Xilinx (NASDAQ:XLNX) is a leader in the programmable logic devices field, controlling approximately 50% of the market it specializes in. Despite its strong position in a growing industry, the company has seen its share price fall roughly 18% year to date, and now trades in the $37 range, representing a new 52-week low.
The maker of programmable circuits supplies chips that are used in cell-phone communication towers, and has recently experienced some turbulence due to a slower-than-expected rollout of 4G technology in China. The downward pressure on its price has pushed its dividend yield up to 3.1%, a level that compares favorably against other semiconductor companies that pay dividends.
With its share price at relatively low levels, strong cash flow, and history of raising its dividend payout, there are compelling reasons to take a position in Xilinx. That said, the company is also facing some significant hurdles, and these challenging elements should be weighed against its apparent strengths for a more complete estimation of the stock's future.
Here are two things that Xilinx dividend investors need to know.
Heavy reliance on the Chinese market comes with substantial risk
As the world's largest market for mobile devices, China is key to Xilinx's future. Thirty-five percent of the company's revenue in its last fiscal year came from Asia-Pacific territories, and that share should be significantly higher this year due to 4G LTE expansion in the region.
To give an idea of what the geographic breakdown of its business might look like by the end of the annual fiscal term, its last-recorded quarter saw 43% of its business come out of China and other Asia-Pacific territories. With the rollout still under way, it's not unreasonable to believe that the annual share will be even higher. Having a leading position in the world's biggest mobile market is great, but there are also circumstances and conditions in China that could destabilize Xilinx's business and stock.
Mounting tensions between China and Hong Kong and Taiwan have also heightened tensions between the Eastern power and Western nations. The political flare-ups arrive on the heels of concerted antitrust investigations by China designed to reveal alleged improprieties by foreign companies that do business within its borders. Among many others, these anti-monopoly investigations have targeted American tech companies like Microsoft and Qualcomm, and the belief that these regulatory probes are being conducted with the intent of creating a business climate more favorable to Chinese companies is not uncommon.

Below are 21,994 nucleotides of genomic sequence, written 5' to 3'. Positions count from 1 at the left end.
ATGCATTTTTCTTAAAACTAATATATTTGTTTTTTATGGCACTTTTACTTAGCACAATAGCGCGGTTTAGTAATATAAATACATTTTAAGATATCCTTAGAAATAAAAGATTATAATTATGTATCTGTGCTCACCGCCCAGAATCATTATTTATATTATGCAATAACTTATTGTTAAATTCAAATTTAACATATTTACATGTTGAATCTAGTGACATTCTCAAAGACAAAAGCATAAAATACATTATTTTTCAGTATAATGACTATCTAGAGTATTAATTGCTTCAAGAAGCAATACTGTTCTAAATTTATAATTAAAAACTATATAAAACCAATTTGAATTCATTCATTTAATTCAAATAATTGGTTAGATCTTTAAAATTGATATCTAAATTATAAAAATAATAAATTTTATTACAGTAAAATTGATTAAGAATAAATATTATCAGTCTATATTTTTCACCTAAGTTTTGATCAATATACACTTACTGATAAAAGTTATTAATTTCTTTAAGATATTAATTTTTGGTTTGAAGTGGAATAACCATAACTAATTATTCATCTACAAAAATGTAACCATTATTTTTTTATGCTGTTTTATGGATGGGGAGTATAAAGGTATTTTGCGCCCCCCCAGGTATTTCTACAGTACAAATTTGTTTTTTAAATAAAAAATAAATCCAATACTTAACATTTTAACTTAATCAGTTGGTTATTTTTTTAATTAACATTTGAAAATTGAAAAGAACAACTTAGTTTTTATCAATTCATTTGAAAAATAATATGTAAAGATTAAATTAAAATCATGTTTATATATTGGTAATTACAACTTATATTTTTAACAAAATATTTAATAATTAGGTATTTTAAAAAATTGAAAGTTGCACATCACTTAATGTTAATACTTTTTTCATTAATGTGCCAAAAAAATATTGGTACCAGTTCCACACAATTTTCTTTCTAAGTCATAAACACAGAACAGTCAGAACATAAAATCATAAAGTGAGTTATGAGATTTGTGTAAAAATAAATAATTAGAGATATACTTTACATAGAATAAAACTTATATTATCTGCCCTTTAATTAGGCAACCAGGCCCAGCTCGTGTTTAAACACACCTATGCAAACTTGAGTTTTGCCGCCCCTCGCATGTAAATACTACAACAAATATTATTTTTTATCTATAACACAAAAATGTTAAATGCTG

While Xilinx can't reasonably be said to have a monopoly on the programmable logic devices market, it essentially splits the sector with its main competitor, Altera (UNKNOWN:ALTR.DL) . That these American companies control the production of chips that are fundamental in communications and defense technologies goes against China's national interests, and it's possible that the country will use its regulatory muscle in ways damaging to Xilinx's business, or that it will attempt to prop up a local manufacturer of programmable semiconductors.
The competition with Altera is an x-factor for Xilinx
The current market for programmable logic devices may be large enough, and growing fast enough, to allow both Xilinx and Altera to prosper; but it's difficult to predict how the adoption of their respective technologies will impact market share. Xilinx sells roughly 70% of the world's programmable 28-nanometer chips, but Altera may have significant advantages when it comes to next generation die shrinks. The rival company has partnered with Intel to manufacture and market 14-nm chips, which represents a significant threat to Xilinx's own, less-advanced, 16-nm offerings.
Altera's software system is also widely viewed as stronger than what Xilinx offers, so as 28-nm programmable devices are phased out in favor of the next-generation sets, it looks like Altera has the opportunity to increase its market share. Xilinx may be forced to increase its research and development expenditures, or lower its prices if Altera's chips gain market favor. Either of these moves could hurt the company's margins.
What does the future hold for Xilinx dividend investors?
Last year, Xilinx distributed $267 million in dividend payments to investors. With cash and short-term investment holdings of approximately $2.5 billion, the company could continue to pay dividends at current levels for eight years even if it fails to generate profit throughout that period. That's not a likely scenario, but it is an indication that the company's dividend structure is strong, particularly in light of sustained increases to payouts during the last 10 years.
Investors can be reasonably assured that Xilinx's dividend offering will remain an attractive component of the stock. Whether or not the company can grow in line with its targets and retain its market share advantage are the bigger points of uncertainty.
Keith Noonan has no position in any stocks mentioned. The Motley Fool owns shares of Microsoft and Qualcomm. Try any of our Foolish newsletter services free for 30 days. We Fools may not all hold the same opinions, but we all believe that considering a diverse range of insights makes us better investors. The Motley Fool has a disclosure policy.